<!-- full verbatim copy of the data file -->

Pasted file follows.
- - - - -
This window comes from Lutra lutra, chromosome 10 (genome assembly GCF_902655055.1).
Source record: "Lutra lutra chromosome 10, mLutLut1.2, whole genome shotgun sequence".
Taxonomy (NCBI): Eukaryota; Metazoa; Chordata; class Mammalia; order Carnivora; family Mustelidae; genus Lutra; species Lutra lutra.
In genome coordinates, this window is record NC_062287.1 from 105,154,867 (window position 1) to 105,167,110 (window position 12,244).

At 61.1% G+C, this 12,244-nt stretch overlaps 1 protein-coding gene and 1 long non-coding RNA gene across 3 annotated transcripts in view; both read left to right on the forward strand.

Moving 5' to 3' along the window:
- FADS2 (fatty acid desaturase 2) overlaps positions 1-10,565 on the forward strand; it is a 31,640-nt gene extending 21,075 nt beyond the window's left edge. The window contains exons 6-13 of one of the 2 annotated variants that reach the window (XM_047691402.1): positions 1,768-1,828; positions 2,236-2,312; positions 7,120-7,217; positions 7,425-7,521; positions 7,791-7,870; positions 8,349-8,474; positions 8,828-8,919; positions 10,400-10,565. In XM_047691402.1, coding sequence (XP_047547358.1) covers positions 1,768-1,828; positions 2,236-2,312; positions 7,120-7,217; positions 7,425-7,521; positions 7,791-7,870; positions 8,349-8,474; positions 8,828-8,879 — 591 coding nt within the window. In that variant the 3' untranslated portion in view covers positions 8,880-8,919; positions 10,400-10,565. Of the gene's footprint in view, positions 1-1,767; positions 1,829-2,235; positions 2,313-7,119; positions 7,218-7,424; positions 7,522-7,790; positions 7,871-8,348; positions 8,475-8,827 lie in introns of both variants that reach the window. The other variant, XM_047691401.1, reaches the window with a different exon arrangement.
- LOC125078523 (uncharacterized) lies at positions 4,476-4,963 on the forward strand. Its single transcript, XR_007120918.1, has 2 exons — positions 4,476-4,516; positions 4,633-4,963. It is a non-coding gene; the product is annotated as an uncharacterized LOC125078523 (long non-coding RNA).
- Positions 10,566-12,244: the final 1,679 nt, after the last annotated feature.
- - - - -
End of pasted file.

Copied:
This window comes from Lutra lutra, chromosome 10 (genome assembly GCF_902655055.1).
Source record: "Lutra lutra chromosome 10, mLutLut1.2, whole genome shotgun sequence".
Taxonomy (NCBI): Eukaryota; Metazoa; Chordata; class Mammalia; order Carnivora; family Mustelidae; genus Lutra; species Lutra lutra.
In genome coordinates, this window is record NC_062287.1 from 105,154,867 (window position 1) to 105,167,110 (window position 12,244).

At 61.1% G+C, this 12,244-nt stretch overlaps 1 protein-coding gene and 1 long non-coding RNA gene across 3 annotated transcripts in view; both read left to right on the forward strand.

Moving 5' to 3' along the window:
- FADS2 (fatty acid desaturase 2) overlaps positions 1-10,565 on the forward strand; it is a 31,640-nt gene extending 21,075 nt beyond the window's left edge. The window contains exons 6-13 of one of the 2 annotated variants that reach the window (XM_047691402.1): positions 1,768-1,828; positions 2,236-2,312; positions 7,120-7,217; positions 7,425-7,521; positions 7,791-7,870; positions 8,349-8,474; positions 8,828-8,919; positions 10,400-10,565. In XM_047691402.1, coding sequence (XP_047547358.1) covers positions 1,768-1,828; positions 2,236-2,312; positions 7,120-7,217; positions 7,425-7,521; positions 7,791-7,870; positions 8,349-8,474; positions 8,828-8,879 — 591 coding nt within the window. In that variant the 3' untranslated portion in view covers positions 8,880-8,919; positions 10,400-10,565. Of the gene's footprint in view, positions 1-1,767; positions 1,829-2,235; positions 2,313-7,119; positions 7,218-7,424; positions 7,522-7,790; positions 7,871-8,348; positions 8,475-8,827 lie in introns of both variants that reach the window. The other variant, XM_047691401.1, reaches the window with a different exon arrangement.
- LOC125078523 (uncharacterized) lies at positions 4,476-4,963 on the forward strand. Its single transcript, XR_007120918.1, has 2 exons — positions 4,476-4,516; positions 4,633-4,963. It is a non-coding gene; the product is annotated as an uncharacterized LOC125078523 (long non-coding RNA).
- Positions 10,566-12,244: the final 1,679 nt, after the last annotated feature.